On appeal from the Supreme Court.
For the appellant, Coult, Satz, Morse & Coult (Joseph Coult, Jr., of counsel).
For the respondent, Walter D. Van Riper, Attorney General (Thomas E. Hanson, of counsel).
The opinion of the court was delivered by
McLEAN, J. This matter is before the court on appeal from a judgment of the Supreme Court dismissing a writ of certiorari and affirming an order suspending the retail consumption license for the sale of alcoholic beverages of the appellant for a period of fifteen (15) days.
The Panda, a corporation, holds a plenary retail consumption license for the sale of alcoholic beverages, issued by the City of Newark for the premises No. 909 Frelinghuysen Avenue, in that city. On or about February 4th, 1946, an investigator
for the Commissioner visited the premises for the purpose of making a routine inspection. He tested the open stock of liquor of which he seized one bottle of Schenley Reserve Whiskey, which appeared to him to be questionable. A chemical analysis of the contents of the seized bottle disclosed that it was not genuine Schenley Reserve Whiskey as labeled. The Panda was notified of a hearing before the Commissioner on a charge that it had violated the provisions of R.S. 33:1-50, in that it had possessed "alcoholic beverage not genuine as labeled." The foregoing facts were disclosed by testimony at a hearing on that charge and thereupon the Commissioner made the order under review, finding The Panda guilty of the charge and suspending its license for fifteen (15) days commencing at 2 o'clock A.M., April 25th and terminating at 2 A.M., May 10th, 1946. The effect of the order was stayed pending this appeal.
We conclude that the action of the Commissioner was justified; that the rule in State v. Cannizzaro, 133 N.J.L. 383, relied upon by the appellant has no application in this case, and that there was ample evidence to support the charge.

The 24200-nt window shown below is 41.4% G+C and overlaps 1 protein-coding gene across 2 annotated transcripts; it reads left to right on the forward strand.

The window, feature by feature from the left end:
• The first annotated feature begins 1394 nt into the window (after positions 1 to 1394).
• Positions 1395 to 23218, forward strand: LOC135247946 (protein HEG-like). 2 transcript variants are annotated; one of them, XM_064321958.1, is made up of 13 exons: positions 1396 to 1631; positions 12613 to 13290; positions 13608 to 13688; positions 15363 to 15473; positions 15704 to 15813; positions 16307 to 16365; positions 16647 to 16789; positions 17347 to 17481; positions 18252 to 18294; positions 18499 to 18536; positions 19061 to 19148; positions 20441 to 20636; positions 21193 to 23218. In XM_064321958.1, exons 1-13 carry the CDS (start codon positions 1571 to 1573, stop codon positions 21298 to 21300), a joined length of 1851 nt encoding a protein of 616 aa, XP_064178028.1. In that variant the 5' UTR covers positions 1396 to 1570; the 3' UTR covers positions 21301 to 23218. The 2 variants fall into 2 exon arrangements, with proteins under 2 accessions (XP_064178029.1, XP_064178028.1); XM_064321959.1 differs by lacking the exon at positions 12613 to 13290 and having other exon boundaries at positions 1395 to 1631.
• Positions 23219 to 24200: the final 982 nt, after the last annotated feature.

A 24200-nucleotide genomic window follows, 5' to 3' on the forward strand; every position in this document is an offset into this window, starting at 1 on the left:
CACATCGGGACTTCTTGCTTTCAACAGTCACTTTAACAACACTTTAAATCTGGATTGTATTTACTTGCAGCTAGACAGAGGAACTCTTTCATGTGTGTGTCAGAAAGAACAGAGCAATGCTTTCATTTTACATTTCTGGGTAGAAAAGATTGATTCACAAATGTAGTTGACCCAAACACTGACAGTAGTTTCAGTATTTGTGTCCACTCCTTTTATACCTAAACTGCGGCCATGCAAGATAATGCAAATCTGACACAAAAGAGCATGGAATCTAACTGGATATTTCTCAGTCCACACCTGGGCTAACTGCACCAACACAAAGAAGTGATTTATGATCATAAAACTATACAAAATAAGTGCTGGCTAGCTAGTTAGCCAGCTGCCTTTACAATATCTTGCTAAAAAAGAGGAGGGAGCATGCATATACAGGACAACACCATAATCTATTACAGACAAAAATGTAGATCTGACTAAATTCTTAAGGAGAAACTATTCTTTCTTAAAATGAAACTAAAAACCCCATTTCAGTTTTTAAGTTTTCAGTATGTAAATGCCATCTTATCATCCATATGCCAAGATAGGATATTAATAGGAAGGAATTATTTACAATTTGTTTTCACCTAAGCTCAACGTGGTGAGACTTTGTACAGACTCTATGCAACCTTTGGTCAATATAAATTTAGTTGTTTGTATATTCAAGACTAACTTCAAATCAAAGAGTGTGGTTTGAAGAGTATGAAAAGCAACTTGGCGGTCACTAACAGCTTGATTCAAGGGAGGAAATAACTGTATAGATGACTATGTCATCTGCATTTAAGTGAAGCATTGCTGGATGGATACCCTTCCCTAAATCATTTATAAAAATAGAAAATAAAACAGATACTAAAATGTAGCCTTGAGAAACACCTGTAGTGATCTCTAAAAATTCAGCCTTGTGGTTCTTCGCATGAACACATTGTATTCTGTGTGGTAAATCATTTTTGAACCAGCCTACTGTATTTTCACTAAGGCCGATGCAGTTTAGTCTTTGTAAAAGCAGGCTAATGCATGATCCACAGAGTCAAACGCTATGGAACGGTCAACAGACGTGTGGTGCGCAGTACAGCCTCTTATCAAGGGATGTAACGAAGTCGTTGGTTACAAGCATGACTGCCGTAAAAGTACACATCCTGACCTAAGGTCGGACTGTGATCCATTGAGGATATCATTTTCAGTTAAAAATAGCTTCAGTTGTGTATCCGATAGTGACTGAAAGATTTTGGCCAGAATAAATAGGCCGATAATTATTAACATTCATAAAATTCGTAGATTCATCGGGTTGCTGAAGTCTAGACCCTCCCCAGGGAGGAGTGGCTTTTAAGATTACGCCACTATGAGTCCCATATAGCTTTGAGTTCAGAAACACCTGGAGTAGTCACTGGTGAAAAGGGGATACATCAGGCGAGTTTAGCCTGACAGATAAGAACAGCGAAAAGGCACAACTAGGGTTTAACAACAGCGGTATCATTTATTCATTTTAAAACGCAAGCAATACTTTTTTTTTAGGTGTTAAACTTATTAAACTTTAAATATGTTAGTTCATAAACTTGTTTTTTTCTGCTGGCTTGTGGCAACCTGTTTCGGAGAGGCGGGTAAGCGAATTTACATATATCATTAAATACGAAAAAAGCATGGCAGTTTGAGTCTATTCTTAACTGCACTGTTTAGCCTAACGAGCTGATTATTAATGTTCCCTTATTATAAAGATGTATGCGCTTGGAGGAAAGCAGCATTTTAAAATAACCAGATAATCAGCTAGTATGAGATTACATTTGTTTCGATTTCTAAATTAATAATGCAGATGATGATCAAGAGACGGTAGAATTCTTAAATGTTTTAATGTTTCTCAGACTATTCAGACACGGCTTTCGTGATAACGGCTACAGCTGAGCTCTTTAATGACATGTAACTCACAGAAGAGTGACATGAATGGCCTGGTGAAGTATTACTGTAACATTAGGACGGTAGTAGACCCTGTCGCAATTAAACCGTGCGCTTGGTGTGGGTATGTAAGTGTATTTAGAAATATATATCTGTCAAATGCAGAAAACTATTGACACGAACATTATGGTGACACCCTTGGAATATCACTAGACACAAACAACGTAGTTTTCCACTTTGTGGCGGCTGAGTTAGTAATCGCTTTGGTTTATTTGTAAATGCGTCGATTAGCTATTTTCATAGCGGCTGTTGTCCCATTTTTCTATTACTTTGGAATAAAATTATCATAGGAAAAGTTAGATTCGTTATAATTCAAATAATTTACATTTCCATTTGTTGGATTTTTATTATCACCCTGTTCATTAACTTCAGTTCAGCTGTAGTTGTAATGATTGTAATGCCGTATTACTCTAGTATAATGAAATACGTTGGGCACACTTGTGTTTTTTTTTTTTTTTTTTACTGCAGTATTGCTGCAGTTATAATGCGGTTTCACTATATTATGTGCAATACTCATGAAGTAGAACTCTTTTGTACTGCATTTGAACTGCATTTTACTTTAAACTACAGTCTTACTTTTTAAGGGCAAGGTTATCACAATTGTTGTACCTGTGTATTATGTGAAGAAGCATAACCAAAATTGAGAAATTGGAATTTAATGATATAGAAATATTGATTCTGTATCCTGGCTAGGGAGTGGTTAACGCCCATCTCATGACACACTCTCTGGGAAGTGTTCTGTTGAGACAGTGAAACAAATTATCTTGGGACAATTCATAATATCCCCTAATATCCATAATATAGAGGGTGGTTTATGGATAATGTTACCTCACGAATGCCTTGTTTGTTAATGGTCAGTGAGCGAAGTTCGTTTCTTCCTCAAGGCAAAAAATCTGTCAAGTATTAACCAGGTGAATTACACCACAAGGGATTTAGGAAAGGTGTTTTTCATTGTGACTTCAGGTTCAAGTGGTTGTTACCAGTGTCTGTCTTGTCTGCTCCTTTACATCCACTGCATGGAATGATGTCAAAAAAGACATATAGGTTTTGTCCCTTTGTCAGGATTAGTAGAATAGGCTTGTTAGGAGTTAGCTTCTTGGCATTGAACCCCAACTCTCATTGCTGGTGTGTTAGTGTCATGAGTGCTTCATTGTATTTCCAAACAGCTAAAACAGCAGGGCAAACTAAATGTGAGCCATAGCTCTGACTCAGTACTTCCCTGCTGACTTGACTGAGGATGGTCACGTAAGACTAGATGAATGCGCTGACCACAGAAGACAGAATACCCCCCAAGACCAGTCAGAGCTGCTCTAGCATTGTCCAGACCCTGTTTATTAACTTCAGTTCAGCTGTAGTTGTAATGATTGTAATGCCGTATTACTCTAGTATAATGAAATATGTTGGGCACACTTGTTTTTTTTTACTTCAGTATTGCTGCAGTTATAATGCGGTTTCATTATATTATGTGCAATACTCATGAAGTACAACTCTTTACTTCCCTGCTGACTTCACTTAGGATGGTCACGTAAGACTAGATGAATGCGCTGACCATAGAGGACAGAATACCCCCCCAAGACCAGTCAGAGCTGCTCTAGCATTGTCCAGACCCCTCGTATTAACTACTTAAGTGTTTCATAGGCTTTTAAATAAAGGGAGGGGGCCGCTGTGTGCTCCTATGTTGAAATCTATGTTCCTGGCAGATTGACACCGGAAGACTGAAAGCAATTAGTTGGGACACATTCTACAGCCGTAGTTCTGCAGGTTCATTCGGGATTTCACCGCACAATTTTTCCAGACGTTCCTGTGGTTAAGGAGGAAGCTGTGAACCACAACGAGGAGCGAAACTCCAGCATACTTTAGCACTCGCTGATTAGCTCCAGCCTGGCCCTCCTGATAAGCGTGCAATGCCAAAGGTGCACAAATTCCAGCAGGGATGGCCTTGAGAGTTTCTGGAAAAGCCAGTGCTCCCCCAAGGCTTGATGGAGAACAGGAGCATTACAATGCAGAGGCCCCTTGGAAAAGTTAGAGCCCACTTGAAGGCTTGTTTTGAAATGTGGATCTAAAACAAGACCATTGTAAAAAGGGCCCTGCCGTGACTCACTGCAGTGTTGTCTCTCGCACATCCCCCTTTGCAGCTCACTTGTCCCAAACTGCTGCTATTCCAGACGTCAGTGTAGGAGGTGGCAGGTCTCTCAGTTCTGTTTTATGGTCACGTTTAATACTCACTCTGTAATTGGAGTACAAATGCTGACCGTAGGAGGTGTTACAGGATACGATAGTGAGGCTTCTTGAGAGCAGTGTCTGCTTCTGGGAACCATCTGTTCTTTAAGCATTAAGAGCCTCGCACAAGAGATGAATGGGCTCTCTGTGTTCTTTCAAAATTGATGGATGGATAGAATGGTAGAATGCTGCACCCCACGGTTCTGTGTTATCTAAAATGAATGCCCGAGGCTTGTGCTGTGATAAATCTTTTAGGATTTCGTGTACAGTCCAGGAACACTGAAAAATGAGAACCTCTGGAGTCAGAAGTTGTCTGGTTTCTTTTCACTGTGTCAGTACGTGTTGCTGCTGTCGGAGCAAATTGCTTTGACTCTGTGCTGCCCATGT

State v. Cannizzaro, supra, is distinguishable from the present case because it was a criminal action and no person may be found guilty of a crime if the indictment upon which he is tried fails to charge a violation of the criminal law. This is a disciplinary action under R.S. 33:1-31. The charge is the possession of an illicit beverage in violation of R.S. 33:1-50. There is no requirement that a disciplinary action need be grounded upon a criminal violation. This is evidenced by the provisions of R.S. 33:1-31, empowering the Commissioner to suspend or revoke a license for violation of rules and regulations. Obviously, the rules and regulations formulated by the Commissioner of Alcoholic Beverages Control may not make that a crime which is not so denominated by the statute. It is patent from the consideration of 33:1-31 that licenses may be suspended or revoked for acts falling short of criminal.
In the present case, the Commissioner proceeded under R.S. 33:1-31 which provides: "Any license, whether issued by the Commissioner or any other issuing authority, may be
suspended or revoked by the Commissioner, * * * for any of the following causes: (a) violation of any of the provisions of this Chapter." The evidence disclosed that the appellant possessed a bottle containing an alcoholic beverage bearing a label which did not truly describe its contents, which under Pamph. L. 1939, ch. 177, p. 530, § 1, R.S. 33:1-88, was prima facie evidence that the bottle contained an illicit beverage. No evidence was offered by appellant to overcome this presumption. The possession of such illicit beverage is a misdemeanor ...